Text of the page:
Music

10-year journey: Niall Horan on going from singing in his bedroom to performing for millions

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Chris Mandle
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Niall Horan

Niall Horan has spent a sizable chunk of the past 10 years as one-fifth of the world’s biggest boyband. Maybe you’ve heard of them. Now he’s finding his own way as a solo artist.

My life is the polar opposite of what it was before. I live half and half between London and LA. Last year I think I spent less than six days in Ireland, which is nuts. I spent the first 16 years of my life there and now I can barely do a week.

In the band, we’d play to thousands of screaming fans in some of the biggest venues in the world. Now everything’s more intimate; I just played Shepherd’s Bush [Empire]; brilliant venue, I could see every face in the room. It was magic. There was still screaming, mind.

In London, people don’t really pay attention to me – in a good way. I’m not saying everyone should know who I am, but I go on the Tube, or walk down the street, absolutely no problem. I went to Chelsea vs Tottenham at Wembley, and got the Tube there with the Chelsea fans. Nothing. Londoners are in their own little world, aren’t they?

I spend half my time in LA, but fuck being vegan. I’m far from that, although I’ll have a green juice every now and then. I’m not an ‘LA type’, that’s not me.

The thing I miss most about home is Irish ignorance. My mum said to me yesterday, “The world we work in is not necessarily normal, and that’s why people are obsessed by celebrities.” Back home, a lot of people don’t get the references of people I’ve met, or places I’ve been. I miss the days when I didn’t know much more than what was in my hometown, and the innocence of that.

One Direction X Factor

Niall with One Direction on The X Factor back in 2010

No one blows smoke up my arse back home. All my schoolmates, friends from Ireland, I fall right back into that group, and I don’t feel like Famous Niall Horan. Sixteen of us went to New York for St Paddy’s day last year, dressed in green Irish suits and face paint. We looked like a load of dickheads, running around the place. It was such a good laugh. Nobody recognised me, nobody gave a shit.

I try to do as much of that as I can. It keeps my head screwed on.

Compared to One Direction, I feel like I am in a lot more control now. Obviously when there are less opinions flying around that is a good and bad thing. In the band, we wrote songs separately and then brought them to the group, and you’d get the harsh truth about that song from everyone. It was a little strange at the start, being by myself. Now I’m spending a lot more time in my own head, asking myself, “Is this song working or should I just chuck it?”

In 1D, I was a lot quieter than the other boys. I’d maybe only answer a couple of questions here and there and let the others take the lead. Now, it’s all on me.

Being in such a huge band feels like conquering Mount Everest. And I don’t know if I’ll scale something that height again. But I’ve made peace with that.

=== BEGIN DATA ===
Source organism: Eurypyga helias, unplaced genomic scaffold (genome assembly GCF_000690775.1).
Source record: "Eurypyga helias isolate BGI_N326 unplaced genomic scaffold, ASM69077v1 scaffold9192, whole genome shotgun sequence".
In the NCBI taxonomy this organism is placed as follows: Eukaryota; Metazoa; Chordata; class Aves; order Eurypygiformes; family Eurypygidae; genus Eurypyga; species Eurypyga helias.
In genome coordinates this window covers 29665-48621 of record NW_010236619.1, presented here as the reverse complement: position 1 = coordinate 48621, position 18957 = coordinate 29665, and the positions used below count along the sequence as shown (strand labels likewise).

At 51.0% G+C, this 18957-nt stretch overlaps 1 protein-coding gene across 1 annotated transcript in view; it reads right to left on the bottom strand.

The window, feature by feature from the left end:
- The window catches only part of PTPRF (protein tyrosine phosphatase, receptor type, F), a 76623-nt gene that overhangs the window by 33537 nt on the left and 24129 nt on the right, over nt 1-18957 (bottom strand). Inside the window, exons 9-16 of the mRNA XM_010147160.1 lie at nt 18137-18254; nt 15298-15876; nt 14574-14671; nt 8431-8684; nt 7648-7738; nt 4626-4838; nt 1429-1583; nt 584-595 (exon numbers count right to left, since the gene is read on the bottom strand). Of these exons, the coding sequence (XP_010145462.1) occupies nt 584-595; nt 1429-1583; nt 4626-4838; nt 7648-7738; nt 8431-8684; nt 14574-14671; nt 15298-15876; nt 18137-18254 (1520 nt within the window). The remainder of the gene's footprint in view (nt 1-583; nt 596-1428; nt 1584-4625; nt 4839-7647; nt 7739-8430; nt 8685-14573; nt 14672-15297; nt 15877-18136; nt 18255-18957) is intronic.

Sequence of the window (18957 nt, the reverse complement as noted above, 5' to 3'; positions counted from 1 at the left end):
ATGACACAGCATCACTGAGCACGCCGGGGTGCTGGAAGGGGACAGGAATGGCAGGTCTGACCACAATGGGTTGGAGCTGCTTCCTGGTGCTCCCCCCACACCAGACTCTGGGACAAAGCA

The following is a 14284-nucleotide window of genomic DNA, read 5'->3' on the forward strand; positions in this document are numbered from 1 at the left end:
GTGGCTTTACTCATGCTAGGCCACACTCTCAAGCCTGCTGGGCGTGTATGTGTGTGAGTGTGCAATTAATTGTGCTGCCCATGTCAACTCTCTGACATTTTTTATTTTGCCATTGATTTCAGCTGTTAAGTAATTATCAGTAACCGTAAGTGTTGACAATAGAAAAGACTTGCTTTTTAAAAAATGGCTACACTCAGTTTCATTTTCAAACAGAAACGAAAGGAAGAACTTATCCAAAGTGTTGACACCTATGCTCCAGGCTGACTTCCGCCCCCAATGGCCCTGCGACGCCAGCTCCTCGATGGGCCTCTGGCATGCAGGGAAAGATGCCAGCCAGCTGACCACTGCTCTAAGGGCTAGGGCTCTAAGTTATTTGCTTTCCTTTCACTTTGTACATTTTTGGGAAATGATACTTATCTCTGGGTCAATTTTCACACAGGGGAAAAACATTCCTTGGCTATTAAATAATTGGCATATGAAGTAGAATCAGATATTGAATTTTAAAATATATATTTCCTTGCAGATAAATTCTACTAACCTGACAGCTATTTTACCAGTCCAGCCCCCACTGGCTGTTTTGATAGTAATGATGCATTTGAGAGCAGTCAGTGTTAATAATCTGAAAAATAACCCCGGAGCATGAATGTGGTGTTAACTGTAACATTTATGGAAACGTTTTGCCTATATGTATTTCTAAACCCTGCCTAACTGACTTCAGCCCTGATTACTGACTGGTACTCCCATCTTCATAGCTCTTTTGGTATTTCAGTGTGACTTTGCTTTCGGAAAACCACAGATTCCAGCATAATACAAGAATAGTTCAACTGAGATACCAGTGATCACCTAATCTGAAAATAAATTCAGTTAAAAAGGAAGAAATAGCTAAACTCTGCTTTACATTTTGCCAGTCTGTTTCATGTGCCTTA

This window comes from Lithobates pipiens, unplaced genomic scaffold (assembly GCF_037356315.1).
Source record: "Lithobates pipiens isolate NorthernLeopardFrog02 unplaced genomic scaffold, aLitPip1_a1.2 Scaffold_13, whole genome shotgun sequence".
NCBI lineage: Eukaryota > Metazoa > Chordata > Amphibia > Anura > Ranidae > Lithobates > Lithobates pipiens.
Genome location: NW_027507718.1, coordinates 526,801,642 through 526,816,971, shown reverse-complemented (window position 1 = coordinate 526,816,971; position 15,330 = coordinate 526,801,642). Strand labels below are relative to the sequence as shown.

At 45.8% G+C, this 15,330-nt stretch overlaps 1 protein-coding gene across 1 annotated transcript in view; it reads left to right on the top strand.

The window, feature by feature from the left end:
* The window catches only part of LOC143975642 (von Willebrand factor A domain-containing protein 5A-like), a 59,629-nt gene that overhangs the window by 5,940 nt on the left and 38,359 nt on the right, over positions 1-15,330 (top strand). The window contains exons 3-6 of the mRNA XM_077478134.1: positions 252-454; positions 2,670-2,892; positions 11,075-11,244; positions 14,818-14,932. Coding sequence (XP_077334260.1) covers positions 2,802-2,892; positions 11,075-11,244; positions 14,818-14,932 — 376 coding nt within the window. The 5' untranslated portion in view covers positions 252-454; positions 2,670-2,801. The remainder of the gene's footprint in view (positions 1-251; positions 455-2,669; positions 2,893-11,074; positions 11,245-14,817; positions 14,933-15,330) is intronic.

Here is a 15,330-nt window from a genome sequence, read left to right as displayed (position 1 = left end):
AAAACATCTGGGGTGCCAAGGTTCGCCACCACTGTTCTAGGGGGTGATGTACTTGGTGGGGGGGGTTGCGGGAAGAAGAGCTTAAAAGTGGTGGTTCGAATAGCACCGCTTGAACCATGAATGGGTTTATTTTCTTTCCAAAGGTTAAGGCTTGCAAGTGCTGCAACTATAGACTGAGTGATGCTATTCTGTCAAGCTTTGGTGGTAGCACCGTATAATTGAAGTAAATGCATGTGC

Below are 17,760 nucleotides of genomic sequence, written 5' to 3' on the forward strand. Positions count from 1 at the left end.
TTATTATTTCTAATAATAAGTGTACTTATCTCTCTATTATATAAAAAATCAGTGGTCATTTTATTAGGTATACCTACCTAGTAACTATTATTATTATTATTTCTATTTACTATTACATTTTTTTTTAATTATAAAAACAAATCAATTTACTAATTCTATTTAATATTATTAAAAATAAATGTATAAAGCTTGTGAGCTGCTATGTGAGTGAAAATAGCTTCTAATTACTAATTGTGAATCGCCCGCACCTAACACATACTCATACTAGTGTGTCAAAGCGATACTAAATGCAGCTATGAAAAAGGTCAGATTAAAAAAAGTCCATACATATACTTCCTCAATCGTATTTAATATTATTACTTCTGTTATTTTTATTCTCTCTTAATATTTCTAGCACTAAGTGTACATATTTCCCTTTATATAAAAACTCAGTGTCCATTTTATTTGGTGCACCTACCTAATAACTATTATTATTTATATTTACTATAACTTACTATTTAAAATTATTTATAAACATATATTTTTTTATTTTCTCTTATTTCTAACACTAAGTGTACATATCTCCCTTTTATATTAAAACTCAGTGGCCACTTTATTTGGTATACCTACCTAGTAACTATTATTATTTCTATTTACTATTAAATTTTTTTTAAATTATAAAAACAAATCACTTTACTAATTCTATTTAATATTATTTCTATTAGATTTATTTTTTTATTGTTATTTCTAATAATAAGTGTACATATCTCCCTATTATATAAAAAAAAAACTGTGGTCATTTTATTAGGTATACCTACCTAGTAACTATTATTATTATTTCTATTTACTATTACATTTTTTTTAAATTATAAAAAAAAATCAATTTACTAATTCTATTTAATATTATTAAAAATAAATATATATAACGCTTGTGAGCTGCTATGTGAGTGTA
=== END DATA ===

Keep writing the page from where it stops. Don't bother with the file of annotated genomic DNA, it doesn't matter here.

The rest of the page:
Never ask an artist who a certain song is about. I get it all the time, and what they’re really wanting to know is who you’re shagging at any given time. That’s where it gets annoying. I want people to interpret my music, not assign real people to the lyrics.

I was standing onstage on The Graham Norton Show and I remember thinking, “Where the fuck is everyone?” Performing alone, at first, took some getting used to.

Playing the One Love Manchester concert was one of the most surreal days of my life. It was emotionally up and down. Backstage I was with Ariana Grande, and she was telling me stories of visiting the hospital, meeting families of the victims, and she was clearly really emotional about what was going to happen [during the concert]. It hit me that this was history being made, right before our eyes. Our generation’s Live 8.

Niall Horan One Love concert

Niall performing at the Manchester One Love concert in June

Everywhere I looked, people were dancing and having a good laugh. Then I played ‘This Town’, and the mood changed. I caught a girl’s eyes in the crowd and she was just bawling her eyes out. During Justin Bieber’s acoustic set, policemen were dancing with kids. I’d never seen anything like it.

You can’t let a terror attack alter your way of thinking. The concert was the same day as Michael Carrick’s testimonial at Old Trafford. Seventy-five thousand people at Old Trafford, 200 yards down the road from this huge 50,000-strong crowd. This is the week after a terror attack. I walked through the crowd thinking, “These people aren’t scared. Something monstrous has happened, but they refuse to be scared by it.” That was really powerful to experience.

I’d always get a kiss and a hug from Michelle Obama. We’d always play Washington on tour, and the Obamas would visit. They would come in these huge convoys with thick, bulletproof windows. I can’t imagine living like that, but they were lovely.

10-year journey: How Niall Horan went from singing in his bedroom to singing to millions

Admiring a sumptuous drive on a pro-am golf day

Golf has a relaxing effect on me. I’ve always been quite a hyper person, but when I’m on a course I feel calm. You completely disconnect when you play – even a practice session can be long. Nobody could come near you, so me and Harry [Styles] would often play on tour when we wanted to get away from it all.

You need to play a lot, though. Naturally I’ve been quite busy over the years.

Niall’s single ‘Too Much To Ask’ is out now. His album Flicker is out on 20 October

(Photography: Tom Barnes/body images: Rex)